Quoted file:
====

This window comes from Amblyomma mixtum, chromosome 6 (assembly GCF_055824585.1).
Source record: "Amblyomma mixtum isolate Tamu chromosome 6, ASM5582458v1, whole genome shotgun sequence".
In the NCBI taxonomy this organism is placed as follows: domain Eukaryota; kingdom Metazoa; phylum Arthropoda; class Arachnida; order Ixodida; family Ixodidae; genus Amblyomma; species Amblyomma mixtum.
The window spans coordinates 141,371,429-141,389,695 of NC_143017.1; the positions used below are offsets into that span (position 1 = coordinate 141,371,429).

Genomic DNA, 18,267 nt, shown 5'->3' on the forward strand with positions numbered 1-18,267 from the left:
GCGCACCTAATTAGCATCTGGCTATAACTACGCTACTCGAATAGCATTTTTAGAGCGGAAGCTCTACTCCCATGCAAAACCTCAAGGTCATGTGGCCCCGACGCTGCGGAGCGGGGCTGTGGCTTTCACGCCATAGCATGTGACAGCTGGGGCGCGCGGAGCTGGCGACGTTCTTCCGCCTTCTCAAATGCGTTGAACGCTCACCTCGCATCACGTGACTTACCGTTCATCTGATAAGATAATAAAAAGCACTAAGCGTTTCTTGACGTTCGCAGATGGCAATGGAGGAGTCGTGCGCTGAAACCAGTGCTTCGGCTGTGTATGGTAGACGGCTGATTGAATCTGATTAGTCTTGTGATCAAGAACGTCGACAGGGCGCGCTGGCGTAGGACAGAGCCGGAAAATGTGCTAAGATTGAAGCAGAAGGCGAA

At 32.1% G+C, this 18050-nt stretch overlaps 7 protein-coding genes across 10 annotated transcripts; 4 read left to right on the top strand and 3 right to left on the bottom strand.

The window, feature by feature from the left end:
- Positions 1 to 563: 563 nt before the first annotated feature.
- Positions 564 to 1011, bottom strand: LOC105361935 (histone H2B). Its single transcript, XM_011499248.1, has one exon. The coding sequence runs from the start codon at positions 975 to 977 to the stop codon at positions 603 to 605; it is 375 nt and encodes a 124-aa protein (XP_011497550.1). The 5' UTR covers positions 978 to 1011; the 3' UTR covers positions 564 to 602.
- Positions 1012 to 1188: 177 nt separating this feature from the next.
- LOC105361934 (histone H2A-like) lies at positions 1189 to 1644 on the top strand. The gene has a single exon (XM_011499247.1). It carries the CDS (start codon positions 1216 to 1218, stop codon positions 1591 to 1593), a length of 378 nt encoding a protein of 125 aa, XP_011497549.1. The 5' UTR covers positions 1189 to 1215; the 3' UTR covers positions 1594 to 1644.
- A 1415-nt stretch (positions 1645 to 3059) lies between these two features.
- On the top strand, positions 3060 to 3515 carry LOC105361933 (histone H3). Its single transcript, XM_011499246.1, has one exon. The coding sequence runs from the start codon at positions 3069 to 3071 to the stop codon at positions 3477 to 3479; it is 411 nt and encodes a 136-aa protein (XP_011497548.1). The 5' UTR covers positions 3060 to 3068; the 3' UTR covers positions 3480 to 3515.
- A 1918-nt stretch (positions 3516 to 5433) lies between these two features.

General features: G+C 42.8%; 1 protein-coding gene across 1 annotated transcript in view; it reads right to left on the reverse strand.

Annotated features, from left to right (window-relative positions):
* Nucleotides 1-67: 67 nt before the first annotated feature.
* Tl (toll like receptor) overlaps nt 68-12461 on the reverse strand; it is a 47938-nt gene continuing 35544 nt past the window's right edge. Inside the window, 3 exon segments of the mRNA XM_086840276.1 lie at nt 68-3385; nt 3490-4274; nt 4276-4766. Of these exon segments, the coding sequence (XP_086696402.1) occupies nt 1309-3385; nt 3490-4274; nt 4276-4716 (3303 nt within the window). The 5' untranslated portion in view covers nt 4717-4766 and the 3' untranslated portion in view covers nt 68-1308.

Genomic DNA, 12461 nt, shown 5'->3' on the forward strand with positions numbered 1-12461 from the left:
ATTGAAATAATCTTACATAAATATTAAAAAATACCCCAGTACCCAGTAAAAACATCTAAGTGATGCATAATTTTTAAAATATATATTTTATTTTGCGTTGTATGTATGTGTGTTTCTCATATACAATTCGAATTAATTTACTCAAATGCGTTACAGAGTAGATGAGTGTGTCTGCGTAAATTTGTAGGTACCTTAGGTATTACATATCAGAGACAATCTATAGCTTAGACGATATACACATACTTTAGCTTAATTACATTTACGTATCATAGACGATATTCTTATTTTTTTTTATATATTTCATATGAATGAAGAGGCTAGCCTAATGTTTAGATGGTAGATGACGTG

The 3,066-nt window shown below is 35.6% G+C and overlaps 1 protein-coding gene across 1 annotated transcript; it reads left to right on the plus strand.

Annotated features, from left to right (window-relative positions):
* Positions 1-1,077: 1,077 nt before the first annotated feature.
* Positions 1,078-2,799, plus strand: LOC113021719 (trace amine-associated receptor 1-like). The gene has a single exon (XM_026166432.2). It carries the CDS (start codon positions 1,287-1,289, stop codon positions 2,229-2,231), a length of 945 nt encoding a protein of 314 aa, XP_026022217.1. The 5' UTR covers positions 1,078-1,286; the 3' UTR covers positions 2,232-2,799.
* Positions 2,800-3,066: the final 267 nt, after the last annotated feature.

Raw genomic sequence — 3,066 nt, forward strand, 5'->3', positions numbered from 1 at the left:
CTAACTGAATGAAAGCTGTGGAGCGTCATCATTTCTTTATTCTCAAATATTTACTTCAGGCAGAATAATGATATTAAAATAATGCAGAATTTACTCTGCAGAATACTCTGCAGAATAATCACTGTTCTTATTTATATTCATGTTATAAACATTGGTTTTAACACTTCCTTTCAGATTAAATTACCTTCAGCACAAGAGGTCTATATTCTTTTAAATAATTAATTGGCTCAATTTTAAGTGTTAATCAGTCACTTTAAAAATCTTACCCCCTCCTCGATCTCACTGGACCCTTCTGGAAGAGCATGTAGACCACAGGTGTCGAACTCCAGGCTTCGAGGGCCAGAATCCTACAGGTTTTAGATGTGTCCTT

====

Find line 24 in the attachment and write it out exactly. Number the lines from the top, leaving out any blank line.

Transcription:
* Positions 1-1,077: 1,077 nt before the first annotated feature.